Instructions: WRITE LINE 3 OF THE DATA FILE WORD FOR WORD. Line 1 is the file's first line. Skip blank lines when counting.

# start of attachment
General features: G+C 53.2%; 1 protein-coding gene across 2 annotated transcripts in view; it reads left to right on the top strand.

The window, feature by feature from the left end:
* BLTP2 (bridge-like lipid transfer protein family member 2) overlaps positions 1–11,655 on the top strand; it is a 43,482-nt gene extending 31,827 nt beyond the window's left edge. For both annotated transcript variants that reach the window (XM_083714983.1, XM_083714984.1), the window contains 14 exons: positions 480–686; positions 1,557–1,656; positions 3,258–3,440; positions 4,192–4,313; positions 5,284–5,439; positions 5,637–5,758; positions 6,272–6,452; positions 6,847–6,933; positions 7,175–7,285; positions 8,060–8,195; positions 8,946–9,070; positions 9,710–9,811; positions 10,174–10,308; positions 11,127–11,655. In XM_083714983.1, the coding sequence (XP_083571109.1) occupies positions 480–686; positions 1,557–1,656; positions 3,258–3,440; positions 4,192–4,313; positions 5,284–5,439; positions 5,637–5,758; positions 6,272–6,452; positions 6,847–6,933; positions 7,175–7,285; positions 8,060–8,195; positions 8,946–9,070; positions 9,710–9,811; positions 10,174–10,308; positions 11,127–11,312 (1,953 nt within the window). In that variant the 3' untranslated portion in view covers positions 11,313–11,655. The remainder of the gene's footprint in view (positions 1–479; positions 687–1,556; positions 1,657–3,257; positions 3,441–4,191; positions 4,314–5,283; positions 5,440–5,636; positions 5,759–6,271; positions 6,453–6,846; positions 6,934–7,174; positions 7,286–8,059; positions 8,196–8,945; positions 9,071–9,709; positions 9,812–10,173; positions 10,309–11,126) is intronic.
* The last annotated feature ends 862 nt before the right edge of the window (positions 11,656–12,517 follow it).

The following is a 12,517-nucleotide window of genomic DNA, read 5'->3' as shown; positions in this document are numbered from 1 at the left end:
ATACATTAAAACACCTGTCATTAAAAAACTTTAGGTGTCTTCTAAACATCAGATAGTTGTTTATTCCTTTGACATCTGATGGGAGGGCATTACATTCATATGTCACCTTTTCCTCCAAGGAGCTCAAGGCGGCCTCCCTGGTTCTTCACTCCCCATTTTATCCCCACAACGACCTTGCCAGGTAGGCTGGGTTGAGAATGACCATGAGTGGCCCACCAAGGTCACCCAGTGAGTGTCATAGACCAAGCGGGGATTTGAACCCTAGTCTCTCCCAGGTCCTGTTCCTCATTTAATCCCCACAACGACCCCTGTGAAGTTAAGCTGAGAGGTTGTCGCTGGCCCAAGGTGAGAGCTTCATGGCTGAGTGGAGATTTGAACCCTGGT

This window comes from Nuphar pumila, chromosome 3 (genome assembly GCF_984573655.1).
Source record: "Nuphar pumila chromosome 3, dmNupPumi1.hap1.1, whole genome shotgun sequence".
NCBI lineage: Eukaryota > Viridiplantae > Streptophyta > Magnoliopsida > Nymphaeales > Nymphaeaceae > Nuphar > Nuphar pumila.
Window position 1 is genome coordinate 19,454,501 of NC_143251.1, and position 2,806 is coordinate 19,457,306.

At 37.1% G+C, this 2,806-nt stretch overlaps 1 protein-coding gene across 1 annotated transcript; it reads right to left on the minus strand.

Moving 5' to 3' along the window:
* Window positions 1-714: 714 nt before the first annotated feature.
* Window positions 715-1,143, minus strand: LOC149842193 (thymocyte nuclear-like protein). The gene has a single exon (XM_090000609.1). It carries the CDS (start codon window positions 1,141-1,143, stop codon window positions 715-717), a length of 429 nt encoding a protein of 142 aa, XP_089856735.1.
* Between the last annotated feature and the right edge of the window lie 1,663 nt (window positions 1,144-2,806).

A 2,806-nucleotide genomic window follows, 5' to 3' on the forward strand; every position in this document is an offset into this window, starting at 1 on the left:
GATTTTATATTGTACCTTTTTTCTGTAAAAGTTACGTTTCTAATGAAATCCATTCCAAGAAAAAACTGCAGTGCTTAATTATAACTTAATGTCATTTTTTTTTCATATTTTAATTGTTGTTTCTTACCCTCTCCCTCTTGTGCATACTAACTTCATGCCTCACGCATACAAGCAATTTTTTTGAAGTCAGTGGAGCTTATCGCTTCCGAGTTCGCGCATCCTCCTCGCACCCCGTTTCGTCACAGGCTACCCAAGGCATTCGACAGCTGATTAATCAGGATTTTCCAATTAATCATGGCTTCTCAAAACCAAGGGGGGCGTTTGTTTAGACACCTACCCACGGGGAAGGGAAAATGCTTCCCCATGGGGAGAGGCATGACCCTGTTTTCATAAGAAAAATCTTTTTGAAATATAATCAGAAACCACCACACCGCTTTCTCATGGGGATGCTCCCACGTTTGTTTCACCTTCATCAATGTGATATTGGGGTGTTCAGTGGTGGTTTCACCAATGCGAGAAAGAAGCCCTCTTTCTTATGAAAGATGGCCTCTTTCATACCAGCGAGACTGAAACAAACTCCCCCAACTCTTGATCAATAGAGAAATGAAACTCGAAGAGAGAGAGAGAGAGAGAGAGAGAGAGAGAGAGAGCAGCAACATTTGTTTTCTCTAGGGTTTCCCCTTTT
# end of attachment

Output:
* BLTP2 (bridge-like lipid transfer protein family member 2) overlaps positions 1–11,655 on the top strand; it is a 43,482-nt gene extending 31,827 nt beyond the window's left edge. For both annotated transcript variants that reach the window (XM_083714983.1, XM_083714984.1), the window contains 14 exons: positions 480–686; positions 1,557–1,656; positions 3,258–3,440; positions 4,192–4,313; positions 5,284–5,439; positions 5,637–5,758; positions 6,272–6,452; positions 6,847–6,933; positions 7,175–7,285; positions 8,060–8,195; positions 8,946–9,070; positions 9,710–9,811; positions 10,174–10,308; positions 11,127–11,655. In XM_083714983.1, the coding sequence (XP_083571109.1) occupies positions 480–686; positions 1,557–1,656; positions 3,258–3,440; positions 4,192–4,313; positions 5,284–5,439; positions 5,637–5,758; positions 6,272–6,452; positions 6,847–6,933; positions 7,175–7,285; positions 8,060–8,195; positions 8,946–9,070; positions 9,710–9,811; positions 10,174–10,308; positions 11,127–11,312 (1,953 nt within the window). In that variant the 3' untranslated portion in view covers positions 11,313–11,655. The remainder of the gene's footprint in view (positions 1–479; positions 687–1,556; positions 1,657–3,257; positions 3,441–4,191; positions 4,314–5,283; positions 5,440–5,636; positions 5,759–6,271; positions 6,453–6,846; positions 6,934–7,174; positions 7,286–8,059; positions 8,196–8,945; positions 9,071–9,709; positions 9,812–10,173; positions 10,309–11,126) is intronic.